Tag Archives: ordinary

flipping out the lights


It may be as much the ordinariness that renders an evening memorable as it is the actual memorability of it.

An evening, a cocktail, an honest confession buried in a ridiculous joke.

Ice cream, a kiddie pool, a new hip hop album with Chance the Rapper, Kirk Franklin, and somebody’s cousin named Nicole.

The fierceness of time pushed days into months at some science-fiction speed only noticed when finally cleaning the car out to discover planning notes for things long accomplished or given up on and fancy chocolate turned a new shade of cloudy.

A list of items to accomplish between the alarm and the sun’s disappearance turned into a scribbles on the back of a take-out menu from another city, also now suggesting passage through a time-warp dumping me out several months later looking around, wondering what happened and where I am.

So it seems likely, then, the ordinariness of the friends on time, and the friends on time in their lateness, that seemed to make the evening memorable.

An attempt at a fancy drink resulting in sticky counters and simple syrup on the shirt now soaking in the laundry with crystals of OxiClean I dug out of the rug where I spilled the entire container.

A pregnant friend making ice cream, testing the water out to determine it’s too cold even for you, and deciding who knew of the artist first.


The contrast of time slowed down, now with heavy eyelids a new list of scribbles that daylight tomorrow is supposed to bring, compared to a blur of months upon months where the piles in the car and the piles in the inbox stack up is stark and poignant.

No lesson to be learned. No meaning to be gleaned. Just the reality that an ordinary evening put months of blurred hustle into perspective suddenly while closing the dishwasher, turning off the music, and flipping out the lights.


Pine Tree Drive

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in the instant

Life changes in an instant, An ordinary instant, Joan Didion, Quote, New York Times Magazine, Didion, Most Hopeful, Quotes, Life, Change, Donald Jordan

Life changes in the instant.
The ordinary instant.

Joan Didion

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challenge of the ordinary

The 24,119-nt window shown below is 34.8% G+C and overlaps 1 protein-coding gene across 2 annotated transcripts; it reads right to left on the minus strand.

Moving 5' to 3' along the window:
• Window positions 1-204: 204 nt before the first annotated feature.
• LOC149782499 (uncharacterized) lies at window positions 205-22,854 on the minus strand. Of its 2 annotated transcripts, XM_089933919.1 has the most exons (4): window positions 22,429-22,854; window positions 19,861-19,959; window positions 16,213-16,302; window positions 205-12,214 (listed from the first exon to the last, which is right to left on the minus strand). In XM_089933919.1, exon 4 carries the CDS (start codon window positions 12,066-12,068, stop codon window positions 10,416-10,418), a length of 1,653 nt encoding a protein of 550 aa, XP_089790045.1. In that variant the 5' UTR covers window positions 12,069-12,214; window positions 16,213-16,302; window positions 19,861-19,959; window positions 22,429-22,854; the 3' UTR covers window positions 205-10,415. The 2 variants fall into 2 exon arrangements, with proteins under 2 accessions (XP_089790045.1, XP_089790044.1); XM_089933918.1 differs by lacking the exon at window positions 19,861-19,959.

A good, solid night’s sleep after 25 hours of travel.

Three weeks in Cape Town and all of the lead up to actually getting there, now a flash of memory.

Several restorative, sticky, thick, true memories. But still, now only a flash.

I woke up in my own bed, in my own room, in my own house: the faded curtains, the dog hair, the noise the floor boards in the attic make when they pull and push against their sixty year old nails.

I woke up back in the everyday.

And now, toward the challenge of the ordinary. The space between my toes and the scuffed old wooden floor is just as filled with possibility as the space between my sandals and the rocks of Table Mountain. The opportunity for evenings with friends telling and hearing the truth, and leaning our lives together into the kingdom are waiting to be had here just as they have been had evening after evening in the summer twilight of the Western Cape.

But the ordinary this morning threatens to push my eyelids closed, numb my senses, clog my ears making it harder to feel the possibility between my toes and this old wooden floor.

But it is pregnant with possibility. It must be.

So I’ll muster the courage stirred up in me with trusted friends and sacred spaces in Cape Town, and dare to look again for the transcendence with those trusted friends and sacred spaces here at home. I won’t struggle to make them the same; there’s no point. There’s a deep and stirring love for family in Cape Town, and it is the perfectly surprising and refreshing gift that it is.

But for right now, home is home.

And it, too, must be holy indeed. So I’ll hold out courage for the challenge.


Pine Tree Dr.

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